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EXCLUSIVE | Three Gay Days: Dublin Part One

EXCLUSIVE | Three Gay Days: Dublin Part One

Here's your must-have road map to 72 hours in one of the world's gayest destinations. Where to stay, eat, play and meet in warm and charming Dublin.

Chances are that within a few moments of your arrival in Dublin, you'll have one of the classic Irish stereotypes confirmed for you. Whether you're in the cab on your ride from the airport, in the lobby of your hotel or in one of Dublin's 1,000 pubs ordering your first pint of Guinness, you're sure to be confronted by that warmest of Irish clich?s -- the friendly, chatty Irish person. And frankly, folks in Dublin, and in most of Ireland, have much to be jolly about. Armed with EU money, intelligent government investment incentives and Irish charm, the spectacular somersault of the Irish economy, christened the Celtic Tiger, created a very different Dublin from the parochial small town it was 10 years ago. Ireland apparently now has more millionaires per head of population than anywhere other than the U.S.

Formerly forlorn streets have been spruced up with new businesses and smart restaurants, using the past decade's makeover of the city's Temple Bar neighborhood as an inspiration. Once considered "the second city of the British Empire," Dublin now shines in its own right, boasting enough culture and coolness to wow any visitor. One of the new titles being used about Ireland is "the world's smallest cultural superpower."

What also impresses about Dublin is its vibrant atmosphere. Any weekday afternoon sees the city center's streets full of people -- shopping on Grafton Street, dashing to meet friends or just out and about. Gay folks are part of this bustle, too. Only officially legalized in 1993, homosexuality has found a firm footing in Dublin's social scene, with gay venues buzzing even on a Monday. And throughout Dublin, there's a fun mix of traditional Irish tempered with 21st-century style -- whether it's the slick, modernist bar that serves classic pints of stout, or the savvy, state-of-the-art museum that showcases the ancient Book of Kells. Equal parts St. Patrick and Sinead O' Connor, the blissful blend of the old and new in Ireland will captivate you.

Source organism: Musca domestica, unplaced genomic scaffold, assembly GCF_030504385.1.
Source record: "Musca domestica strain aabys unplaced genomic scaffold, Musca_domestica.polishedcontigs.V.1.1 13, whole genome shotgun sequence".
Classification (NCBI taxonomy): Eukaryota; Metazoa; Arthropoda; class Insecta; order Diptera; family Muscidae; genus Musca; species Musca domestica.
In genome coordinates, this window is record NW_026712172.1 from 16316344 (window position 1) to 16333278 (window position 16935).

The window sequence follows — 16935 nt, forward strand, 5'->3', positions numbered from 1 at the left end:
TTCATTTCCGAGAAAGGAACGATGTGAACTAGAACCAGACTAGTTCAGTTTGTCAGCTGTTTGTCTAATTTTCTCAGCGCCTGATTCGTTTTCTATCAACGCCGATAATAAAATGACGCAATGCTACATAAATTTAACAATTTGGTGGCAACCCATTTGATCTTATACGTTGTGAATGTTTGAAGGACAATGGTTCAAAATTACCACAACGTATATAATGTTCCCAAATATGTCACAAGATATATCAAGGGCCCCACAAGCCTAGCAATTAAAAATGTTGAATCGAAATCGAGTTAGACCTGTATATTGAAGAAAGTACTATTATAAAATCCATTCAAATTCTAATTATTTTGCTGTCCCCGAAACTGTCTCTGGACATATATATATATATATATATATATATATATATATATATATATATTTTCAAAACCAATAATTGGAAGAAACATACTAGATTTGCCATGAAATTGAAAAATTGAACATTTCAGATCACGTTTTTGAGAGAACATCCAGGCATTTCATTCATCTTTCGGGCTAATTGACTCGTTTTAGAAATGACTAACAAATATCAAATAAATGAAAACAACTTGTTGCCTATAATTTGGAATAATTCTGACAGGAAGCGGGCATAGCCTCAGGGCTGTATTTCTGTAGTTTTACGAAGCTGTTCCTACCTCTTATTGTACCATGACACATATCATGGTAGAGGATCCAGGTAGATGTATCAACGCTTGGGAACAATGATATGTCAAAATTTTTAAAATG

The hippest overnight address in town is The Morrison (Lower Ormond Quay; +353-1-887-2400; EUR345+) - the stylish, broody, designer John Rocha-created delight on the River Liffey. Also at the top of the list, the super-swanky Clarence Hotel (6-8 Wellington Quay; +353-1-670-9000;; EUR340+), owned by Bono and U2 bandmate The Edge. They poured millions into this classic riverside hotel's re-do, and it shows. The rooms are statements in contemporary style.

Smack-dab in the heart of the Temple Bar nightlife is the very stylish Morgan Hotel (10 Fleet Street; +353-1-679-3939; EUR140+). Considering the lively locale, this is a refreshingly tranquil boutique option. Drink in the fine, stark (but not sterile) lines, light tones and stellar attention to detail. The delightfully inexpensive Aston Hotel (7-9 Aston Quay; +353-1-677-9300; EUR70+) is located right on the Liffey on the edge of trendy Temple Bar. The Aston offers sunny rooms, crisp service and an indulgent, full Irish breakfast. This could be Dublin's best bargain.

If you prefer to stay gay, check into Nua Haven Gay Guesthouse (Harold's Cross; +353-87-686-7062;; EUR100+), a clean, basic gay-owned address, ten minutes' taxi or bus from the city center.

Part One | Part Two | Part Three

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Joe Okonkwo